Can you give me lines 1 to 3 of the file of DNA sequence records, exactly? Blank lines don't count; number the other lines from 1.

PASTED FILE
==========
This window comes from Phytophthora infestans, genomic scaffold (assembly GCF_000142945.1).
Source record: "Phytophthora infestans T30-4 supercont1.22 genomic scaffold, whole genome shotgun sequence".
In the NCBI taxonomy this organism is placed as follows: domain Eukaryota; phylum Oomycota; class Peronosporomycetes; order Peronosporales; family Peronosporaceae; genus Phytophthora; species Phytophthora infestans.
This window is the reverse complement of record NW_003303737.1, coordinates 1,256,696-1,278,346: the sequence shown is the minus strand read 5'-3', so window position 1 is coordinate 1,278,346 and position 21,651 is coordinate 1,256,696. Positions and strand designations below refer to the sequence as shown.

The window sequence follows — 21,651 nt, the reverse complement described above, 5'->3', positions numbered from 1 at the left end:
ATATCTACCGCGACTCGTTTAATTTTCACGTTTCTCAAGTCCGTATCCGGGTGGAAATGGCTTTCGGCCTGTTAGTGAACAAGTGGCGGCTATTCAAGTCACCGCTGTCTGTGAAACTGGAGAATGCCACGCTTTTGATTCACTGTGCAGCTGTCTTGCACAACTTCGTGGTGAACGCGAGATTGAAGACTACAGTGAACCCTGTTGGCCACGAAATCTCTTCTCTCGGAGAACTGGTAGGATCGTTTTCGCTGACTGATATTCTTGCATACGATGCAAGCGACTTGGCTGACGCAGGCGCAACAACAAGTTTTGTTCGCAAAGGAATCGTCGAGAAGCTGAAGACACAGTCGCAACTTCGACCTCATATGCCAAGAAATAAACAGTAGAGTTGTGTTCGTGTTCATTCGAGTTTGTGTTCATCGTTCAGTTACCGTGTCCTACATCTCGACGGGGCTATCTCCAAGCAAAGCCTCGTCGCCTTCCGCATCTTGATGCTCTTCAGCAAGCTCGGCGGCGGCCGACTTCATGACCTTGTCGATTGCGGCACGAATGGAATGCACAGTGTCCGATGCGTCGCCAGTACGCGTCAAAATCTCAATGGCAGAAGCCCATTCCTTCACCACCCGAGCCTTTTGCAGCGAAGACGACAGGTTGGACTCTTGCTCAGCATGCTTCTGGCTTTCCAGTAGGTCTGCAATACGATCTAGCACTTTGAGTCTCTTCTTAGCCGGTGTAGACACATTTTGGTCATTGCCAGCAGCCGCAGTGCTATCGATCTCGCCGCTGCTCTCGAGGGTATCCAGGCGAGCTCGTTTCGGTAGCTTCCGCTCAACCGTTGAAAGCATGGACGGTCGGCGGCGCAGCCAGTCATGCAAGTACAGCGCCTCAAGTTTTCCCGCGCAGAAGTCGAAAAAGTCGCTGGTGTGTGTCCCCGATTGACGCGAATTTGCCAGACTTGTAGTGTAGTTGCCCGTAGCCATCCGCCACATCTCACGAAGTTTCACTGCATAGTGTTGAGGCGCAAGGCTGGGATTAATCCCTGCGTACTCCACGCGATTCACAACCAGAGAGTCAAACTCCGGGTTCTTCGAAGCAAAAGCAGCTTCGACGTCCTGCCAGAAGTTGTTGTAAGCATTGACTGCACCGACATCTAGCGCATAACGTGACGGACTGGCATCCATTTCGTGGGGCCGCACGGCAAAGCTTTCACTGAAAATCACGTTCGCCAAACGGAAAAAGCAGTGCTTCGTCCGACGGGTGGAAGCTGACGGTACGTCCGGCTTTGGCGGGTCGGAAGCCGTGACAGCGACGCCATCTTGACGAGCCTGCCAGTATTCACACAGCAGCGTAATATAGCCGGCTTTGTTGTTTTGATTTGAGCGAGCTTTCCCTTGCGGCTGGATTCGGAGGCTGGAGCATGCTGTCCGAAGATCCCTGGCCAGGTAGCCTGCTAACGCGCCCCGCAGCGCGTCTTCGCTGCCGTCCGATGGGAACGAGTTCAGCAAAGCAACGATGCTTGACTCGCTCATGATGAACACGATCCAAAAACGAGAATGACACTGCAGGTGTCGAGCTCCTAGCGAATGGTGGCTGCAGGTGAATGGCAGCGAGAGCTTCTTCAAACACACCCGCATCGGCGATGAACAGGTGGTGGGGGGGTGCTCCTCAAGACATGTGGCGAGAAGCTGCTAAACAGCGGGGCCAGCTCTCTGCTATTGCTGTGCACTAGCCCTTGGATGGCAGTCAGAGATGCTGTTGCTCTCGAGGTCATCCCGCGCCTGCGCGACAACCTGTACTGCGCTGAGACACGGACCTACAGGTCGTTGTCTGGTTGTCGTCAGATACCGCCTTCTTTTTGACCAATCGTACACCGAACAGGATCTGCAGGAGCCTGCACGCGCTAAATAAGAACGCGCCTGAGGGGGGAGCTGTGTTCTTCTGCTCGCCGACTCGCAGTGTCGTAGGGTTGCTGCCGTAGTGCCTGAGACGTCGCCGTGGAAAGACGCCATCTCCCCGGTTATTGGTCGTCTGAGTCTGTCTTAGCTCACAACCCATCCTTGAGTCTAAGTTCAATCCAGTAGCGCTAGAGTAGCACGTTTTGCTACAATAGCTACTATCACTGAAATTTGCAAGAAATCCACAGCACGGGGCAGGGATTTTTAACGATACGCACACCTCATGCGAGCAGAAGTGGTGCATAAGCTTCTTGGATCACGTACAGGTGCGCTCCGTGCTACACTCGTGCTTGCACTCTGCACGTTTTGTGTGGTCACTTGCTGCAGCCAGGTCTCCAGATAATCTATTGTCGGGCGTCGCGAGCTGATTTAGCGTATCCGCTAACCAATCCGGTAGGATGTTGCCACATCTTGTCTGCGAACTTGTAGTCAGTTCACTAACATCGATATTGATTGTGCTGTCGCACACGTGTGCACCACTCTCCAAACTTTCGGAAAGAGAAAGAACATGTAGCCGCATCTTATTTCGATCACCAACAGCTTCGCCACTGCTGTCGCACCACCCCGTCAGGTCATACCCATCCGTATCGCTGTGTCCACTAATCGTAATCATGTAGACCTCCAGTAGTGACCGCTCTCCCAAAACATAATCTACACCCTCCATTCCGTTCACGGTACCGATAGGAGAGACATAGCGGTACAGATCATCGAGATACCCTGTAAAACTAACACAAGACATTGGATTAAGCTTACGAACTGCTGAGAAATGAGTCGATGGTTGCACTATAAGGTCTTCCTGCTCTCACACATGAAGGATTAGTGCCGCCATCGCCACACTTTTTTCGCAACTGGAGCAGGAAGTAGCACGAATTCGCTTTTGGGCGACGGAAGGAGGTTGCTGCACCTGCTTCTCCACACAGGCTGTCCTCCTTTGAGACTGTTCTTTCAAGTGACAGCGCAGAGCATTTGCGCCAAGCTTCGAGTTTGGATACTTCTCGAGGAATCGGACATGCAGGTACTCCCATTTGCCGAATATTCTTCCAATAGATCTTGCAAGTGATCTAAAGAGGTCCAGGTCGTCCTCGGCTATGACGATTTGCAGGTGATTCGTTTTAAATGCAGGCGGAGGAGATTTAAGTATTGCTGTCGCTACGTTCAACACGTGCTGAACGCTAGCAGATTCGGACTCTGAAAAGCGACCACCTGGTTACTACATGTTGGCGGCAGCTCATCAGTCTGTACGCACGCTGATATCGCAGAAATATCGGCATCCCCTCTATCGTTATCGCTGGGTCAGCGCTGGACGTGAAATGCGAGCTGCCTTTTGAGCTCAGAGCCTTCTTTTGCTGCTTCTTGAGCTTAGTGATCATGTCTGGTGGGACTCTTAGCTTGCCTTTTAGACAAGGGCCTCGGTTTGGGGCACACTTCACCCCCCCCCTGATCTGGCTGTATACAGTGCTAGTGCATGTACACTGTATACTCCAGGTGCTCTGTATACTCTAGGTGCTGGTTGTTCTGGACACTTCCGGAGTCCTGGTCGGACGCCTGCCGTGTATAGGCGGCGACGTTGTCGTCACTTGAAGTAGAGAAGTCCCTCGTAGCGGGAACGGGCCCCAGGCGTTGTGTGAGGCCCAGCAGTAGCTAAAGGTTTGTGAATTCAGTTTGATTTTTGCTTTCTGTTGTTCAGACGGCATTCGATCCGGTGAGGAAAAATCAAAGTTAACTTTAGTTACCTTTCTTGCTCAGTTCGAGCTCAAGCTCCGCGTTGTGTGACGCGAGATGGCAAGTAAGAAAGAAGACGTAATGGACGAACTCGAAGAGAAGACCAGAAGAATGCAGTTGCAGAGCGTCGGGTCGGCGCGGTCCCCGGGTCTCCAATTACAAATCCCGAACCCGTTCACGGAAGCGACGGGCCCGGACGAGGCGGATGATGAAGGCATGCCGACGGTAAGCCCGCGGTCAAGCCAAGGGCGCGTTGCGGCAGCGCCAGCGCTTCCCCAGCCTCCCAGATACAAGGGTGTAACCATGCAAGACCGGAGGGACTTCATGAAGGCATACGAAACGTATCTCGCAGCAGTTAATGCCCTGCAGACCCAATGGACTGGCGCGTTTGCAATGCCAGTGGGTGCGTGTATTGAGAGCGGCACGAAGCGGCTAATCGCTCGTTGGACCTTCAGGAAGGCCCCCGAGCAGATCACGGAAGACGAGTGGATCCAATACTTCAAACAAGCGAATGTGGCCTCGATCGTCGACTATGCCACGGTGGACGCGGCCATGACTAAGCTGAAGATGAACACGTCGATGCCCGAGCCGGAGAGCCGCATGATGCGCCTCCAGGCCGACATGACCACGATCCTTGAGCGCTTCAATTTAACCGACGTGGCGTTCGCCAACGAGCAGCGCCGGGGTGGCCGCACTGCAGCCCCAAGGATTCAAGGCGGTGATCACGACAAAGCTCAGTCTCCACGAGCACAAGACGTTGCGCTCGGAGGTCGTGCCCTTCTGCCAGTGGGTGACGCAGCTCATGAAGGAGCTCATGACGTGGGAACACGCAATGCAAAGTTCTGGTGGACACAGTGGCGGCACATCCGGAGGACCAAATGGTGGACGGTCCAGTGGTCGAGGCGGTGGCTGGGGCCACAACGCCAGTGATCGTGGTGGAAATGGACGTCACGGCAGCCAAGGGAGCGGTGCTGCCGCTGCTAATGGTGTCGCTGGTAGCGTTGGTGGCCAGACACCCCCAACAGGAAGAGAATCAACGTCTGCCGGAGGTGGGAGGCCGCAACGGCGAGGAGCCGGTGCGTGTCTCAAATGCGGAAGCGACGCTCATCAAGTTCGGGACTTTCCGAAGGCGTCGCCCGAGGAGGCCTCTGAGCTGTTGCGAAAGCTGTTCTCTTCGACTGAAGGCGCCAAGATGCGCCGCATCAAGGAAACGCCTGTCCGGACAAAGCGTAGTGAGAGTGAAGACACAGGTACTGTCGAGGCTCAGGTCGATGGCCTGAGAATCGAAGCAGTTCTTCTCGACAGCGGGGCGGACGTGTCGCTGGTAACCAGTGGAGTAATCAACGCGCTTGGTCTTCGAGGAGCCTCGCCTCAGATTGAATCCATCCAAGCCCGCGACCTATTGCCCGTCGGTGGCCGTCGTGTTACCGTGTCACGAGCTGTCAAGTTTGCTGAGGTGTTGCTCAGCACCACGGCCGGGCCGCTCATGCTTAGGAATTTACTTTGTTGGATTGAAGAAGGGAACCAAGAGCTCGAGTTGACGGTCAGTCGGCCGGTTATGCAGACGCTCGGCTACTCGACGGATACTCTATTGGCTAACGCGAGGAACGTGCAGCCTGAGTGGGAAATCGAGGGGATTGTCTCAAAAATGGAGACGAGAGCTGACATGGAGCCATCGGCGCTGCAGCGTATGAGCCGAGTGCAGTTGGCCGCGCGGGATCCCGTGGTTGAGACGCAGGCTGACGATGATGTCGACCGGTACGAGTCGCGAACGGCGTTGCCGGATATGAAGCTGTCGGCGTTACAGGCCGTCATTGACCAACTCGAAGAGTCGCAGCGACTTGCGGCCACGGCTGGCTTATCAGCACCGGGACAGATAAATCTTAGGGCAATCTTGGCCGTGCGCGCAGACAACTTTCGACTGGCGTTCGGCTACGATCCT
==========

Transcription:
This window comes from Phytophthora infestans, genomic scaffold (assembly GCF_000142945.1).
Source record: "Phytophthora infestans T30-4 supercont1.22 genomic scaffold, whole genome shotgun sequence".
In the NCBI taxonomy this organism is placed as follows: domain Eukaryota; phylum Oomycota; class Peronosporomycetes; order Peronosporales; family Peronosporaceae; genus Phytophthora; species Phytophthora infestans.